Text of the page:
Wednesday, March 03, 2010

Imaginary Jobs Count but Real Ones Don’t?

We already know that Scott Walker has a severe case of rhetoric-reality syndrome but his recent comments on jobs demonstrate just how severe it is getting. First he announces that he is going to create 250,000 jobs and completely end unemployment in Wisconsin. It is pretty clear that this number is based on nothing and was concocted somewhere in the depths of the Walker's imagination. Only days after making his grandiose promise, he proceeded to send 76 more people (that had real jobs) to the unemployment line. Based on Walker's comments to WISN TV, he apparently thinks that these jobs didn't count and were not real since they were in the public sector (by the way, what does that say about his job for which he gave himself a massive raise in 2008?). So 250,000 imaginary jobs count but 76 real jobs don't?

So if Walker is declaring that only private sector jobs count as being real, then why does he want to stop the investment in things like high speed rail in Wisconsin? Just today, the Milwaukee Journal Sentinel is reporting that the train manufacturer's plant development would help bring as many as 1,000 jobs to Milwaukee. That number doesn't even include the jobs that will be created by them doing business with various area suppliers. So what is Walker's criteria for determining what counts as a real job? These are private sector jobs aren't they? Then why is he fighting the effort to create them?

If jobs generated through public investment and public-private partnerships don't count as real jobs, then what does that say for Walker's "Milwaukee County Works" (government) program? Walker's program itself is funded largely by the federal stimulus, and back in December Walker was talking about how his (government) program "jumpstarts job creation". So using Walker's latest line of reasoning, does he even consider his own program to be actually generating real jobs?

It seems that Scott Walker is going to treat the jobs issue just like he has treated the stimulus issue. He apparently plans to come down on every conceivable side of the issue (sometimes at the same time) just to hedge his political bets. In the end, Walker's imaginations about higher office are costing real people real jobs and that is a real problem for all of us.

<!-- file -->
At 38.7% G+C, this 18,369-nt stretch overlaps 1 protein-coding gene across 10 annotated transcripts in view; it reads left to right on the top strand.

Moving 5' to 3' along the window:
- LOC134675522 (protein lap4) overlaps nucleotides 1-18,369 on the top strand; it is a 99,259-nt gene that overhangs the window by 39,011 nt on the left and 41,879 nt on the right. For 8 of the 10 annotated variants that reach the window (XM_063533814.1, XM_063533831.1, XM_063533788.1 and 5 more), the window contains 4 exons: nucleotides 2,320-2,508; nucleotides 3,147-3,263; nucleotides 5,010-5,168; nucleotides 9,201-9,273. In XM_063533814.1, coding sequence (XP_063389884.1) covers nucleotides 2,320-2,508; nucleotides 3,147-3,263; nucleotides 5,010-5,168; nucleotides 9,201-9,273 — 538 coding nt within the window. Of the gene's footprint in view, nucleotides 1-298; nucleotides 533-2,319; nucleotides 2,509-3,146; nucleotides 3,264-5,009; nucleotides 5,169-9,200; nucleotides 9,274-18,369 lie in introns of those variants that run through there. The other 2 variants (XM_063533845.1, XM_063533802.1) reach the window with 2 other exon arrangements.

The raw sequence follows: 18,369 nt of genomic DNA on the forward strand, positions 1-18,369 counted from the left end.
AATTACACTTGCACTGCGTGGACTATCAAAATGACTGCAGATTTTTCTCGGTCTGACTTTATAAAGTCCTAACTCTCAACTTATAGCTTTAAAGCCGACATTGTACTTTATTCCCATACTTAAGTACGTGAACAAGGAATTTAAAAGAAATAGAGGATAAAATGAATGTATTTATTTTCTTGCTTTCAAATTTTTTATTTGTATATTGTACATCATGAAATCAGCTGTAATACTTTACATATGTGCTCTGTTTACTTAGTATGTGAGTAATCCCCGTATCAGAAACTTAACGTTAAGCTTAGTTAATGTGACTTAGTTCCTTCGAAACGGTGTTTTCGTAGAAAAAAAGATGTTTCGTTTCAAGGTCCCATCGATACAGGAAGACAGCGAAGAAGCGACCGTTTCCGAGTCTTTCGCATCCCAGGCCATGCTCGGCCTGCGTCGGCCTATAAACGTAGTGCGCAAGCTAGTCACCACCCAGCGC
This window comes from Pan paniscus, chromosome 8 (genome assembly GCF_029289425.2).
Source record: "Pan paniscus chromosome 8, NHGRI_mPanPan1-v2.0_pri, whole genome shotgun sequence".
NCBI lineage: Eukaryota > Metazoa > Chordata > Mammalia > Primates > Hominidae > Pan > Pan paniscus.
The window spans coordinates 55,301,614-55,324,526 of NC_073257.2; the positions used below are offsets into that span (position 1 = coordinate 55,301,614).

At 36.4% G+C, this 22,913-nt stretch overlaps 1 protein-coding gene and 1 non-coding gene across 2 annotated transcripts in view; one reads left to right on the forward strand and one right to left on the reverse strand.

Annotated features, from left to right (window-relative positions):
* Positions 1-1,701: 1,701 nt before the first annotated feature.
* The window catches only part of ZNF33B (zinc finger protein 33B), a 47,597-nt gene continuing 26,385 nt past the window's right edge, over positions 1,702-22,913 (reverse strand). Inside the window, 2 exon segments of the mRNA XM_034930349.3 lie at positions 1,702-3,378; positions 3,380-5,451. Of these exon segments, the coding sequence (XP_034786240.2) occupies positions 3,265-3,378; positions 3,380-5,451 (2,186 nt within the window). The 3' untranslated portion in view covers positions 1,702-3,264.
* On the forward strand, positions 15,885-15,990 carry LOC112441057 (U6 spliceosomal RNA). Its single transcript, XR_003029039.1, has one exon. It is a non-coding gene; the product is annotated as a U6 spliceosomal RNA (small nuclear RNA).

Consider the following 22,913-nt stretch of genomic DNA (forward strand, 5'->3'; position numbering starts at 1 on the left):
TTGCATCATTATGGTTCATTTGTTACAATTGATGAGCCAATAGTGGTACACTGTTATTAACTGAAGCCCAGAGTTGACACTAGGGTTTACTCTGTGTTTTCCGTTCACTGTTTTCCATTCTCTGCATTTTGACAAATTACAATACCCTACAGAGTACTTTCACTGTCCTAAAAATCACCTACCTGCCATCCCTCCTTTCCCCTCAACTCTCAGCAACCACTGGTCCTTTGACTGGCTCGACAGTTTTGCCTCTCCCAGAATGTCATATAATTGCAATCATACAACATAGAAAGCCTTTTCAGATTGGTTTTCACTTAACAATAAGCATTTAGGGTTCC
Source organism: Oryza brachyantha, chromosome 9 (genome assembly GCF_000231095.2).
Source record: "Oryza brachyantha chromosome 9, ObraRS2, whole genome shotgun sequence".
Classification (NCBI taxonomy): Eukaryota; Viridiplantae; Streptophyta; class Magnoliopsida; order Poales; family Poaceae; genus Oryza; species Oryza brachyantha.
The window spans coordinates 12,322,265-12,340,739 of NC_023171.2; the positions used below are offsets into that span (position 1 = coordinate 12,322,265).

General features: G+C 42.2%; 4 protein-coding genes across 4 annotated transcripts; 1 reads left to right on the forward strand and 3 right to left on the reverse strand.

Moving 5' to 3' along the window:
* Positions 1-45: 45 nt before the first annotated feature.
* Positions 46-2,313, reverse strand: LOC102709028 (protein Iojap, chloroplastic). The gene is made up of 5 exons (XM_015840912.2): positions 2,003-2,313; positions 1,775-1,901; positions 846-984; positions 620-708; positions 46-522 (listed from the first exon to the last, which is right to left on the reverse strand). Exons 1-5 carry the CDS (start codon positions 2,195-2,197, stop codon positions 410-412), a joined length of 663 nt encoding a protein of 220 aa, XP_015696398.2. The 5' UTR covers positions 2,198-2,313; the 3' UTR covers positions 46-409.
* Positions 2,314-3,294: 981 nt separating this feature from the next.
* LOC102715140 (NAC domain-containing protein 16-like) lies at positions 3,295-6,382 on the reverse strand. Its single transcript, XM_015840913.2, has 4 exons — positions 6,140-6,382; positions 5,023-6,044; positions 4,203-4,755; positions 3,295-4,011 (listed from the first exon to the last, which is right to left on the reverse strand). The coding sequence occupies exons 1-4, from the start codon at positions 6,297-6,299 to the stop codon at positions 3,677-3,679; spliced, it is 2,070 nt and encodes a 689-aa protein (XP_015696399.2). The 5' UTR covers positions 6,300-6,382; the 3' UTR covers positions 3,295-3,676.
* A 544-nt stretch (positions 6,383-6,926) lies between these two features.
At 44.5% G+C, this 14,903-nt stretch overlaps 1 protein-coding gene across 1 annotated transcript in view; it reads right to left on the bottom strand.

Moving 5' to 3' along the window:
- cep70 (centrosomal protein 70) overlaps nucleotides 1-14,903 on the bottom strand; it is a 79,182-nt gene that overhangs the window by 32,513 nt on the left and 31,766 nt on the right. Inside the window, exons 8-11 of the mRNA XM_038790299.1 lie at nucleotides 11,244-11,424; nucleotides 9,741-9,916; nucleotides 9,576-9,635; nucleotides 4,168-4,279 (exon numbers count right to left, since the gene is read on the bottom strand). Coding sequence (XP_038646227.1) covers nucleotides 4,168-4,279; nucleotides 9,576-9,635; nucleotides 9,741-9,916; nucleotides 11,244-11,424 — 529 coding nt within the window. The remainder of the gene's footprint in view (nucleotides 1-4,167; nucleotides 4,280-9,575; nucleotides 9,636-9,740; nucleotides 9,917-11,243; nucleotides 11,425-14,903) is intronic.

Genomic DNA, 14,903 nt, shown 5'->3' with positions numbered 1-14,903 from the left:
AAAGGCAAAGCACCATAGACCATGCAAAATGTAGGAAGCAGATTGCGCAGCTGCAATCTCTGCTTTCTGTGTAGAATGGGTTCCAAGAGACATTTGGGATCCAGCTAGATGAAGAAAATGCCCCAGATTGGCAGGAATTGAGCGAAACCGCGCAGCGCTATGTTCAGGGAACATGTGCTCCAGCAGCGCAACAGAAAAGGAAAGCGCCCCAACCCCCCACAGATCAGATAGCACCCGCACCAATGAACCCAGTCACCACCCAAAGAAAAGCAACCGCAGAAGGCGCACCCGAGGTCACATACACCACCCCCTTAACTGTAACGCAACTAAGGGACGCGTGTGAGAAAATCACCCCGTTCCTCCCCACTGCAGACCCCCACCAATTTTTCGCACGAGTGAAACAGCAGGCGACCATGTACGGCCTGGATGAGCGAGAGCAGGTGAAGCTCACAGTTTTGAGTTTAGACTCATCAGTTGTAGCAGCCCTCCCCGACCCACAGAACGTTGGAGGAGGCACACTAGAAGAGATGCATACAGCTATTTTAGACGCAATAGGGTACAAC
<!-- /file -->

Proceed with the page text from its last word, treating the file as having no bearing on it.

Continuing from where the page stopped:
Unknown said...

I see you're still lying about Walker giving himself a raise in 2008, even though he willing forfeited over $300,000 of his own wages to the county. When does accuracy become more important than scoring a cheap partisan attack?

Cory Liebmann said...

It is really very simple if you are not an unquestioning walker groupie.

A. One of his campaign gimmicks in 2002, was a promise to only accept $78k for the county exec job.

B. He never put an end-date on that promise.

C. In 2008 he suddenly decided to give himself $119k for no particular reason...while at the same time he was sending others to the unemployment line and trying to cut their pay.

It is all well documented but it must not be polling well at team walker. Too bad...eventually he will learn that he must own his own actions.

Unknown said...

Let me get this straight. Walker gives back 60,000 a year of his annual income, not because he had to, but because he wanted to. But when he scales it back to 10,000 a year, which is his right since it belongs to him, he's giving himself a raise?

Is this a special kind of liberal logic that only you can see?

The reason why it's a lie is because the money you consider a raise is already a part of his annual income. And since the money is already a part of his annual income, Walker's decision to keep more of it is not a raise.

Let me ask you this. If you gave $1,000 a year to charity for 10 years, but decided to scale back this year to $500 for personal reasons, would the charity be justified in criticizing you for giving yourself a $500 raise? If not, then you sir are a liar.

Cory Liebmann said...

he made a campaign promise to voters and it ceased to be "his money" when he did so.

he never put an end date on that promise to voters.

this isn't about charity, its about walker's word to voters. he broke it in 2008.

sorry but taking $119k in taxpayer money is more than the $78k that he promised to take.

so i guess if you want to talk about lying, you may want to start with what walker said in 2002.

Unknown said...

"he made a campaign promise to voters and it ceased to be "his money" when he did so. he never put an end date on that promise to voters."

Walker's campaign promise was that he would give a "portion" of his salary back to the public in order to give himself some moral authority to institute necessary budget cuts. Nowhere did Walker promise to give back $60,000 every year that he was the County Executive. A portion can be any amount ranging from 1% to 99% of one's income.

Your argument is based upon the assumption that Walker promised to give back $60,000 "and only $60,000" to the county. This is not true, and I defy you to find where he made this promise. Quotes from Walker back in 2002 would suffice.

Cory Liebmann said...

moral authority? wow that is rich...but alas,I don't have time.

you make it too easy...there are several sources to verify his promise. but i'm not doing your homework for you, i imagine that it will all come out in due time.

given your obsession, i can tell that this broken promise has team walker worried.

now go ahead and get the last word, i know that you can't help yourself.

Unknown said...